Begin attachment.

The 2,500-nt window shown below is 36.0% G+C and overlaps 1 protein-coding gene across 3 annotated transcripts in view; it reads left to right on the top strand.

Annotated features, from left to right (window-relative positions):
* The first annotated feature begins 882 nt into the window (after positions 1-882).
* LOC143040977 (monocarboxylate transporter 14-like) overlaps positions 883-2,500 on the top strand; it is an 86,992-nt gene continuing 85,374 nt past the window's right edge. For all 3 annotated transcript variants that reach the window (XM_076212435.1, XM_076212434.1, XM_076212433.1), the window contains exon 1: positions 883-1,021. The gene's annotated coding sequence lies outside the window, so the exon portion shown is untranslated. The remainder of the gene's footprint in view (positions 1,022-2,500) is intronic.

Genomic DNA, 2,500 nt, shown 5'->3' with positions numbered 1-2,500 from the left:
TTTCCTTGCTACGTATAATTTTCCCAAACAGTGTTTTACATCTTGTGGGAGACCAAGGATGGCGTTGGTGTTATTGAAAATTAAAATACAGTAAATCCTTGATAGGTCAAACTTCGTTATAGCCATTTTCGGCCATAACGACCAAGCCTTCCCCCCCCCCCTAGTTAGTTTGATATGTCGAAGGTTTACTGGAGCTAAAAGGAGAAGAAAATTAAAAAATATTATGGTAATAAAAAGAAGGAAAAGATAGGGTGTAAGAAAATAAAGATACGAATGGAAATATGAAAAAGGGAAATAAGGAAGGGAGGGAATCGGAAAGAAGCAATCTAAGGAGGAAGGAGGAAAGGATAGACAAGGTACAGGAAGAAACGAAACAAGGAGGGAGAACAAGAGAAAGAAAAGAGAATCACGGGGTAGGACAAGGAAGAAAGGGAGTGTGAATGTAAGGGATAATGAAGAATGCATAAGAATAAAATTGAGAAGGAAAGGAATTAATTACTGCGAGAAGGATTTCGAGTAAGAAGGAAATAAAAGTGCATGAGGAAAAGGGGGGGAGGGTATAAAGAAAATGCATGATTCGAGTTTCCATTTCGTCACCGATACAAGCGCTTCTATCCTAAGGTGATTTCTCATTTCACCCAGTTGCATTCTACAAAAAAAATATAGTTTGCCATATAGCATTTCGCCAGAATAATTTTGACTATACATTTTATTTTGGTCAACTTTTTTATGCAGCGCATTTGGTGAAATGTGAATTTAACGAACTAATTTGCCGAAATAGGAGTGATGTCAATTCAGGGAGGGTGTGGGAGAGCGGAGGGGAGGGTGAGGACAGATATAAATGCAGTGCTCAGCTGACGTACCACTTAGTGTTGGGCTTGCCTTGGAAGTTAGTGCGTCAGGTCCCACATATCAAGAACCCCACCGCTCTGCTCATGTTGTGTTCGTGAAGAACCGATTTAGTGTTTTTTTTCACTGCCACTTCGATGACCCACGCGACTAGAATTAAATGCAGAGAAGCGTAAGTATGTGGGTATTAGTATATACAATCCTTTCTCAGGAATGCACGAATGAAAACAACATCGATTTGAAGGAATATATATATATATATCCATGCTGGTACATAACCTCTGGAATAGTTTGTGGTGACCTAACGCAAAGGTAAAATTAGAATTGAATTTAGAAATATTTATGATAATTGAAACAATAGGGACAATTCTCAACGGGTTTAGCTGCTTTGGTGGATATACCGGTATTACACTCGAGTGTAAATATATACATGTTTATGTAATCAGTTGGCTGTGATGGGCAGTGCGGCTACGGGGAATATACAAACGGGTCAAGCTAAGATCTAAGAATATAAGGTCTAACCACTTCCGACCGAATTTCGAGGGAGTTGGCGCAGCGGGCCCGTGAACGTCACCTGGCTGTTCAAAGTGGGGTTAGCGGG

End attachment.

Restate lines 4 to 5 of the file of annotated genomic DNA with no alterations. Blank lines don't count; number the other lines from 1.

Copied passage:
* LOC143040977 (monocarboxylate transporter 14-like) overlaps positions 883-2,500 on the top strand; it is an 86,992-nt gene continuing 85,374 nt past the window's right edge. For all 3 annotated transcript variants that reach the window (XM_076212435.1, XM_076212434.1, XM_076212433.1), the window contains exon 1: positions 883-1,021. The gene's annotated coding sequence lies outside the window, so the exon portion shown is untranslated. The remainder of the gene's footprint in view (positions 1,022-2,500) is intronic.

Genomic DNA, 2,500 nt, shown 5'->3' with positions numbered 1-2,500 from the left: